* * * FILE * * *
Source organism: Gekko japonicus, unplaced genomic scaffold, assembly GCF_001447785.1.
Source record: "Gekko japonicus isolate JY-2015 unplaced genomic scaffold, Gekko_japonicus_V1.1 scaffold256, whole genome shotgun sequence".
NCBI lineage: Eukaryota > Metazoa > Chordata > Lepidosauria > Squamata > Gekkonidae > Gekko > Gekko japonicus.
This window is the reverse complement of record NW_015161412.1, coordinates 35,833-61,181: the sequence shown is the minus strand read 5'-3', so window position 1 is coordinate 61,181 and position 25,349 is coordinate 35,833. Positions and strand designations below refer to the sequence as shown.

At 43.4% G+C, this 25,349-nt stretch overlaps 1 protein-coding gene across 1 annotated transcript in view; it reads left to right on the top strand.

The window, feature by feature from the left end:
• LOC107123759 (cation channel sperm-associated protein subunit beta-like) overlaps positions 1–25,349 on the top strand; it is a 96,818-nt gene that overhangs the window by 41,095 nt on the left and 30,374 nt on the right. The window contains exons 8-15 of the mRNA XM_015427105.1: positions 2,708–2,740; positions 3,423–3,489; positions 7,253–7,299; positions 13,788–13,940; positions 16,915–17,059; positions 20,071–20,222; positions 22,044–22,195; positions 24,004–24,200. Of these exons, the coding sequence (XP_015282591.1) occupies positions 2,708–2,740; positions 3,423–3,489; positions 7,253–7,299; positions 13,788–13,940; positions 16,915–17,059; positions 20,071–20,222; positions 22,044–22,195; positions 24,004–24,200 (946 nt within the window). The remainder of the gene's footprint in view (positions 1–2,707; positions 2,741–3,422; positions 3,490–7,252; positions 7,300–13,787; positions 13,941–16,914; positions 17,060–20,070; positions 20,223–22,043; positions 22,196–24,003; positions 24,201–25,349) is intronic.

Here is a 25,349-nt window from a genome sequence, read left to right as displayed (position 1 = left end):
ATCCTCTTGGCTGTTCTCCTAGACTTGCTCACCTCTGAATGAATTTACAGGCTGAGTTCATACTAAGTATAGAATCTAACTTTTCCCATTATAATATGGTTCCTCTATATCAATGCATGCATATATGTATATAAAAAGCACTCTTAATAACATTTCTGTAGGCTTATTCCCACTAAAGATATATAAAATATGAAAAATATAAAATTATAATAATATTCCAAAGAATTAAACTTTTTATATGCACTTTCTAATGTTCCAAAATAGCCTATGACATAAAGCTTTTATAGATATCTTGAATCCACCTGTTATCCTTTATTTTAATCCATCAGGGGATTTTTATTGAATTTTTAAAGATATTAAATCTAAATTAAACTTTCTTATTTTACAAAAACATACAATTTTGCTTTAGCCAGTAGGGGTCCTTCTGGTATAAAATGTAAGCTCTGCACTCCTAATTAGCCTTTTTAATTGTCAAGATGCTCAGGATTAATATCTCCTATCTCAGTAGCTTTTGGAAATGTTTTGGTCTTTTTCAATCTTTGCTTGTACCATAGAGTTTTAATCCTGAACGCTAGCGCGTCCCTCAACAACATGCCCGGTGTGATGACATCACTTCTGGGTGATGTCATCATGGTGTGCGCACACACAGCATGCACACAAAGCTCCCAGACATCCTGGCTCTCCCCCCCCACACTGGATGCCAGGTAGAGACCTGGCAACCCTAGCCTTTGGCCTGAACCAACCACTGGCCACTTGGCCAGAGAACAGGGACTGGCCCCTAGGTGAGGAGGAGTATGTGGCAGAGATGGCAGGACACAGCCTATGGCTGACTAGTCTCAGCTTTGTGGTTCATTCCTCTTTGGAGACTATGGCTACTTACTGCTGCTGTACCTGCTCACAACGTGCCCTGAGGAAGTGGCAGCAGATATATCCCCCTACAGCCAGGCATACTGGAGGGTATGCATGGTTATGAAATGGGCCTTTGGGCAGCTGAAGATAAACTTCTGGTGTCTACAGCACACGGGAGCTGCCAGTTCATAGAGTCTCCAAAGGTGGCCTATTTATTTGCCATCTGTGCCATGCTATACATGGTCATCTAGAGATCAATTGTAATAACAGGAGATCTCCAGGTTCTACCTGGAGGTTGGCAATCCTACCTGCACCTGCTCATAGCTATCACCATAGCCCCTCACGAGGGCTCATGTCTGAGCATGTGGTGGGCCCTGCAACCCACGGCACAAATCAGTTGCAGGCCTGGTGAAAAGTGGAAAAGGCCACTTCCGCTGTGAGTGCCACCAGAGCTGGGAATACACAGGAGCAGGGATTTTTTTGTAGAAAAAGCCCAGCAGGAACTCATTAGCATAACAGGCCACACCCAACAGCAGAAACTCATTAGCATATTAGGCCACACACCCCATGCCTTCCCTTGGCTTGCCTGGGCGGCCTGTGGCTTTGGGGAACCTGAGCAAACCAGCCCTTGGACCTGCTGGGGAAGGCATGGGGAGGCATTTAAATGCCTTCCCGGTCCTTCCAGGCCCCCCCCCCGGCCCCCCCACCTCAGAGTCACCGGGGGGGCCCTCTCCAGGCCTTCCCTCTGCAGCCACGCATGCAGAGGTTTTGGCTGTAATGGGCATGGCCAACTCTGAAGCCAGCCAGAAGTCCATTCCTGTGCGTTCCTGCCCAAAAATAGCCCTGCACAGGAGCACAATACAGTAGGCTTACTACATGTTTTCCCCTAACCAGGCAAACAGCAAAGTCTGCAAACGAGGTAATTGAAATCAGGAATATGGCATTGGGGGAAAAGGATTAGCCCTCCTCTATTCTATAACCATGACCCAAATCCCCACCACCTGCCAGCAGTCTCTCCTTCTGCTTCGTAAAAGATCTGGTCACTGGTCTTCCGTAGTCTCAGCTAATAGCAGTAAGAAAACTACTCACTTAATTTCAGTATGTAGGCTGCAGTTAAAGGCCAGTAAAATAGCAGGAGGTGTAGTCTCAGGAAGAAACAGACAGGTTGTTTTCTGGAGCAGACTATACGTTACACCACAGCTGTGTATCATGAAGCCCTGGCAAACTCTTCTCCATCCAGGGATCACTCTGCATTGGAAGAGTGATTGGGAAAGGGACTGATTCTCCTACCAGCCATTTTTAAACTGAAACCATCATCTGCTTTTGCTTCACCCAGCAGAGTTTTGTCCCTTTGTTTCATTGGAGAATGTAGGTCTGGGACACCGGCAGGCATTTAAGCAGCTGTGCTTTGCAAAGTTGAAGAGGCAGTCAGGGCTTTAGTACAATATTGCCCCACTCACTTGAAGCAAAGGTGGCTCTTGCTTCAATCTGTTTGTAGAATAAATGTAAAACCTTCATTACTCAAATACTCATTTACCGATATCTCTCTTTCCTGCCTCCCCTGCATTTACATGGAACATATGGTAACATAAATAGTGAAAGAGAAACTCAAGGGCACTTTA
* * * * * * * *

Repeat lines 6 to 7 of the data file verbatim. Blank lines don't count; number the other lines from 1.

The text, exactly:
The window, feature by feature from the left end:
• LOC107123759 (cation channel sperm-associated protein subunit beta-like) overlaps positions 1–25,349 on the top strand; it is a 96,818-nt gene that overhangs the window by 41,095 nt on the left and 30,374 nt on the right. The window contains exons 8-15 of the mRNA XM_015427105.1: positions 2,708–2,740; positions 3,423–3,489; positions 7,253–7,299; positions 13,788–13,940; positions 16,915–17,059; positions 20,071–20,222; positions 22,044–22,195; positions 24,004–24,200. Of these exons, the coding sequence (XP_015282591.1) occupies positions 2,708–2,740; positions 3,423–3,489; positions 7,253–7,299; positions 13,788–13,940; positions 16,915–17,059; positions 20,071–20,222; positions 22,044–22,195; positions 24,004–24,200 (946 nt within the window). The remainder of the gene's footprint in view (positions 1–2,707; positions 2,741–3,422; positions 3,490–7,252; positions 7,300–13,787; positions 13,941–16,914; positions 17,060–20,070; positions 20,223–22,043; positions 22,196–24,003; positions 24,201–25,349) is intronic.